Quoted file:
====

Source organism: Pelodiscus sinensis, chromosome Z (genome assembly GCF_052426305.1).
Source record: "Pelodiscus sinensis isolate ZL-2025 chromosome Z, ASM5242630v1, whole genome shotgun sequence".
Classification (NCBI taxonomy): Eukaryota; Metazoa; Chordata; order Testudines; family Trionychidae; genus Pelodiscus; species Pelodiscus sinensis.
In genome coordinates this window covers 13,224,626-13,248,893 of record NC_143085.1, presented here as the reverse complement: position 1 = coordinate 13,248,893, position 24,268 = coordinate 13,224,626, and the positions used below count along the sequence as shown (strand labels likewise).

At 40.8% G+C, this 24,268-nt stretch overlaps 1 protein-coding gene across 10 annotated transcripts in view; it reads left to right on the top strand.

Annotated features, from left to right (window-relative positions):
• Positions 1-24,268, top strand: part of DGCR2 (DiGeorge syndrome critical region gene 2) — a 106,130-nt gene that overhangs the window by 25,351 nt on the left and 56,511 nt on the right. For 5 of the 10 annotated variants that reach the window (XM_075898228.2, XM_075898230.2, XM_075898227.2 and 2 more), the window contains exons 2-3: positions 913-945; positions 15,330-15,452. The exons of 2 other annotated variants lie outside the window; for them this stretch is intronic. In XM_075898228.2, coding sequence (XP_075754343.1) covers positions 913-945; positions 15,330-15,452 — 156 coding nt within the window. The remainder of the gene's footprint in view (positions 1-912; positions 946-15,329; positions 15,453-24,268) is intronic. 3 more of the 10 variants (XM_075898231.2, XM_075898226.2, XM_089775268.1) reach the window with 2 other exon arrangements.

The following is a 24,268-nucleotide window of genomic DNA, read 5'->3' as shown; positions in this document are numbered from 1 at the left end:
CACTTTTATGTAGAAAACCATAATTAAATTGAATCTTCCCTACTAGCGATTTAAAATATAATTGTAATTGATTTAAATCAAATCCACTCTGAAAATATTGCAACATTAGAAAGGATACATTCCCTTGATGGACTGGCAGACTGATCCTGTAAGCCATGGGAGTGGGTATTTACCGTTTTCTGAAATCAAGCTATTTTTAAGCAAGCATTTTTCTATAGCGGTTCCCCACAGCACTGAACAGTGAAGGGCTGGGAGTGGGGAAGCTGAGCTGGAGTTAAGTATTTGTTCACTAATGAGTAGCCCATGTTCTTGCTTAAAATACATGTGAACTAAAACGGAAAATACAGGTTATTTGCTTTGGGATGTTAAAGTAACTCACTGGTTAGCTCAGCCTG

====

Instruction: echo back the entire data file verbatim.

Source organism: Pelodiscus sinensis, chromosome Z (genome assembly GCF_052426305.1).
Source record: "Pelodiscus sinensis isolate ZL-2025 chromosome Z, ASM5242630v1, whole genome shotgun sequence".
Classification (NCBI taxonomy): Eukaryota; Metazoa; Chordata; order Testudines; family Trionychidae; genus Pelodiscus; species Pelodiscus sinensis.
In genome coordinates this window covers 13,224,626-13,248,893 of record NC_143085.1, presented here as the reverse complement: position 1 = coordinate 13,248,893, position 24,268 = coordinate 13,224,626, and the positions used below count along the sequence as shown (strand labels likewise).

At 40.8% G+C, this 24,268-nt stretch overlaps 1 protein-coding gene across 10 annotated transcripts in view; it reads left to right on the top strand.

Annotated features, from left to right (window-relative positions):
• Positions 1-24,268, top strand: part of DGCR2 (DiGeorge syndrome critical region gene 2) — a 106,130-nt gene that overhangs the window by 25,351 nt on the left and 56,511 nt on the right. For 5 of the 10 annotated variants that reach the window (XM_075898228.2, XM_075898230.2, XM_075898227.2 and 2 more), the window contains exons 2-3: positions 913-945; positions 15,330-15,452. The exons of 2 other annotated variants lie outside the window; for them this stretch is intronic. In XM_075898228.2, coding sequence (XP_075754343.1) covers positions 913-945; positions 15,330-15,452 — 156 coding nt within the window. The remainder of the gene's footprint in view (positions 1-912; positions 946-15,329; positions 15,453-24,268) is intronic. 3 more of the 10 variants (XM_075898231.2, XM_075898226.2, XM_089775268.1) reach the window with 2 other exon arrangements.

The following is a 24,268-nucleotide window of genomic DNA, read 5'->3' as shown; positions in this document are numbered from 1 at the left end:
CACTTTTATGTAGAAAACCATAATTAAATTGAATCTTCCCTACTAGCGATTTAAAATATAATTGTAATTGATTTAAATCAAATCCACTCTGAAAATATTGCAACATTAGAAAGGATACATTCCCTTGATGGACTGGCAGACTGATCCTGTAAGCCATGGGAGTGGGTATTTACCGTTTTCTGAAATCAAGCTATTTTTAAGCAAGCATTTTTCTATAGCGGTTCCCCACAGCACTGAACAGTGAAGGGCTGGGAGTGGGGAAGCTGAGCTGGAGTTAAGTATTTGTTCACTAATGAGTAGCCCATGTTCTTGCTTAAAATACATGTGAACTAAAACGGAAAATACAGGTTATTTGCTTTGGGATGTTAAAGTAACTCACTGGTTAGCTCAGCCTG